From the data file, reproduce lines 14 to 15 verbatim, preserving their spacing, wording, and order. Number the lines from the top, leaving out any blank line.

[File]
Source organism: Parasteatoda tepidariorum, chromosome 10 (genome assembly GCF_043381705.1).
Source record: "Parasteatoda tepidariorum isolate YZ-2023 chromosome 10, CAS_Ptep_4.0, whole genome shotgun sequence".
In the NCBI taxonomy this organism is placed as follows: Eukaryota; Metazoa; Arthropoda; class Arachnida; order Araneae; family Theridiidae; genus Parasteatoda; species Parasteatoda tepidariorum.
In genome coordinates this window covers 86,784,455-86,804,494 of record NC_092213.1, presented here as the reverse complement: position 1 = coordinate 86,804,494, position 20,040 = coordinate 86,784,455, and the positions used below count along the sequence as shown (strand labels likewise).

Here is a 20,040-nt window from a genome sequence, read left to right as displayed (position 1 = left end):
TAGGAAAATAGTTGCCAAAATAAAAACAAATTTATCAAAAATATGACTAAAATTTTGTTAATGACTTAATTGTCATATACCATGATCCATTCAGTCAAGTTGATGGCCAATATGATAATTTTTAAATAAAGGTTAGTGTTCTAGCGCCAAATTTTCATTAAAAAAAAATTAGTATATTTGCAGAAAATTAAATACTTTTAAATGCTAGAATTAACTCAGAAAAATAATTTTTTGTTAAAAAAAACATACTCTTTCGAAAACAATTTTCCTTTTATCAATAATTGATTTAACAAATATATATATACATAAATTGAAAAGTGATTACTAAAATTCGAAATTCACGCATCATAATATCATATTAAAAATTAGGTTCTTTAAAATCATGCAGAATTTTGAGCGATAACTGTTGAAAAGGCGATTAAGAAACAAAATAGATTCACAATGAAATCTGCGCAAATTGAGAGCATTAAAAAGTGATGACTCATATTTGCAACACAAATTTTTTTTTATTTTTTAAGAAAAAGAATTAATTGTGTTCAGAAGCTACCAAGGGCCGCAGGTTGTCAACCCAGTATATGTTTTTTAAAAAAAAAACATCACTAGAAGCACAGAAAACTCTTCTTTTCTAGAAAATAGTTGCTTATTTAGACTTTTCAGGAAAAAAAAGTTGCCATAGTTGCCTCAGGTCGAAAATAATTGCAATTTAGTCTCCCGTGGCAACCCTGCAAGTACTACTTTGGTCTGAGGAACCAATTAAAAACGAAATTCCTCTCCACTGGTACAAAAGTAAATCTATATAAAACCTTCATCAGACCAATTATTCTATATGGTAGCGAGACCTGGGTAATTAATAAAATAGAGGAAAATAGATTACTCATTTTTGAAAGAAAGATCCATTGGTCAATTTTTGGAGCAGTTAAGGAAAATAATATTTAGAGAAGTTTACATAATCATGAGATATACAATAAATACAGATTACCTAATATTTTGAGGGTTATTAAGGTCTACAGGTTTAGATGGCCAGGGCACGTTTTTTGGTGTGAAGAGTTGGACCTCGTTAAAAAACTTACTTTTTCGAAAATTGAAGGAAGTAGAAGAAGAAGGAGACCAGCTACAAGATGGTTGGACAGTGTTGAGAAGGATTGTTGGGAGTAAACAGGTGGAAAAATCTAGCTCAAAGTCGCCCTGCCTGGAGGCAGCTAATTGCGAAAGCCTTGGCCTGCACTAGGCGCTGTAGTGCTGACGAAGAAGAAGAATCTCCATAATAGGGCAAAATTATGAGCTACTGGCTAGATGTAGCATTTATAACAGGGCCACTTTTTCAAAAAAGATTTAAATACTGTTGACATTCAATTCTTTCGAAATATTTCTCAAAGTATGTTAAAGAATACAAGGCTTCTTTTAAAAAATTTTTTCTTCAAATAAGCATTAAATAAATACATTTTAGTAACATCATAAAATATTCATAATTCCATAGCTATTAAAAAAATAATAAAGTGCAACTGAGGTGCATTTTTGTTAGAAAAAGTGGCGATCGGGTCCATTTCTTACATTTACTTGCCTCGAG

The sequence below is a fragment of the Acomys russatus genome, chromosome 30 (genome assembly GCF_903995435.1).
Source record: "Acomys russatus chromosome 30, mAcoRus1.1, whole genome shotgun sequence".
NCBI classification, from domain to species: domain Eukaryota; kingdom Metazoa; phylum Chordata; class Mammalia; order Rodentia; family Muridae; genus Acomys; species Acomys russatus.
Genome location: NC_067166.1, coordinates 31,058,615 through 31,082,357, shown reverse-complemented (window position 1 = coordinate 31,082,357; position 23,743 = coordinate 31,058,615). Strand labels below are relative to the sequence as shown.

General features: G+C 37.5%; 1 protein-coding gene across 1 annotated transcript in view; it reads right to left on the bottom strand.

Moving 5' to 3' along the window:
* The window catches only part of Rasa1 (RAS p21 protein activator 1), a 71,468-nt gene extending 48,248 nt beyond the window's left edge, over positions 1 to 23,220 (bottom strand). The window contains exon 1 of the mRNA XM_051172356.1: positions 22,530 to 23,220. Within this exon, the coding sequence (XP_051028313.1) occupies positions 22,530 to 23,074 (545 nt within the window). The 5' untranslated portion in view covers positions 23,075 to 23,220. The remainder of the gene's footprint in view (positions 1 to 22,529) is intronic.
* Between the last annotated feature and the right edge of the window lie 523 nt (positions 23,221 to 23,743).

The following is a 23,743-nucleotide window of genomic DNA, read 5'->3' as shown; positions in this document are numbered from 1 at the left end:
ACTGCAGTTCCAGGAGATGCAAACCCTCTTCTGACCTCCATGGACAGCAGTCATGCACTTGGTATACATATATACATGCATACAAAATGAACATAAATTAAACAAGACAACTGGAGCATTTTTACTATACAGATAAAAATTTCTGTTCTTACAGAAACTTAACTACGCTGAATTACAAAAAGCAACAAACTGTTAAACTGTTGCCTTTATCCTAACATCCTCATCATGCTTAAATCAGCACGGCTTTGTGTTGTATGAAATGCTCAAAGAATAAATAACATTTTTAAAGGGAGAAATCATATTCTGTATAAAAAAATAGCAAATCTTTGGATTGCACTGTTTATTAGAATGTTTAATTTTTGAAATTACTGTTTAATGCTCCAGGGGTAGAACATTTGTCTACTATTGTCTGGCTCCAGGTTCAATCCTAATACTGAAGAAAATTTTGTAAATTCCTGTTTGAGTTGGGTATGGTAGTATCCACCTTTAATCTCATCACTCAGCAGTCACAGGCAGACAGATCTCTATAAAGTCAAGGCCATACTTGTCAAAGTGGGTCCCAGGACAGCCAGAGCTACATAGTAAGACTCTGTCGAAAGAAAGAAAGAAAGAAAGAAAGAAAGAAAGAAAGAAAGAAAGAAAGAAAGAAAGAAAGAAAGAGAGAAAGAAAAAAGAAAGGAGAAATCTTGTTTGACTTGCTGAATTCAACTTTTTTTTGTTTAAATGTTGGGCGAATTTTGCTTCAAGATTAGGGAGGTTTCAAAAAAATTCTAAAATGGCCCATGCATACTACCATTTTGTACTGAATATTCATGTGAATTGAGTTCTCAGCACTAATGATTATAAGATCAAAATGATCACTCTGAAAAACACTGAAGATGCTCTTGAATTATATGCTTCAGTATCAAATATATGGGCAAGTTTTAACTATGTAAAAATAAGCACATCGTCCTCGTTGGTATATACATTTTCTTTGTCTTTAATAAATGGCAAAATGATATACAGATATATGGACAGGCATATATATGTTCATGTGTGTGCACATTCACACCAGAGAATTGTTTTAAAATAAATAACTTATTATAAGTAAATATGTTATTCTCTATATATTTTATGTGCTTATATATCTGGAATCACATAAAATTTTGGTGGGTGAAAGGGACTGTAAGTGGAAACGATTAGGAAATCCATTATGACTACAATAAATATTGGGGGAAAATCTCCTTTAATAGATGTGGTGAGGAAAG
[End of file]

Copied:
* Between the last annotated feature and the right edge of the window lie 523 nt (positions 23,221 to 23,743).

The following is a 23,743-nucleotide window of genomic DNA, read 5'->3' as shown; positions in this document are numbered from 1 at the left end: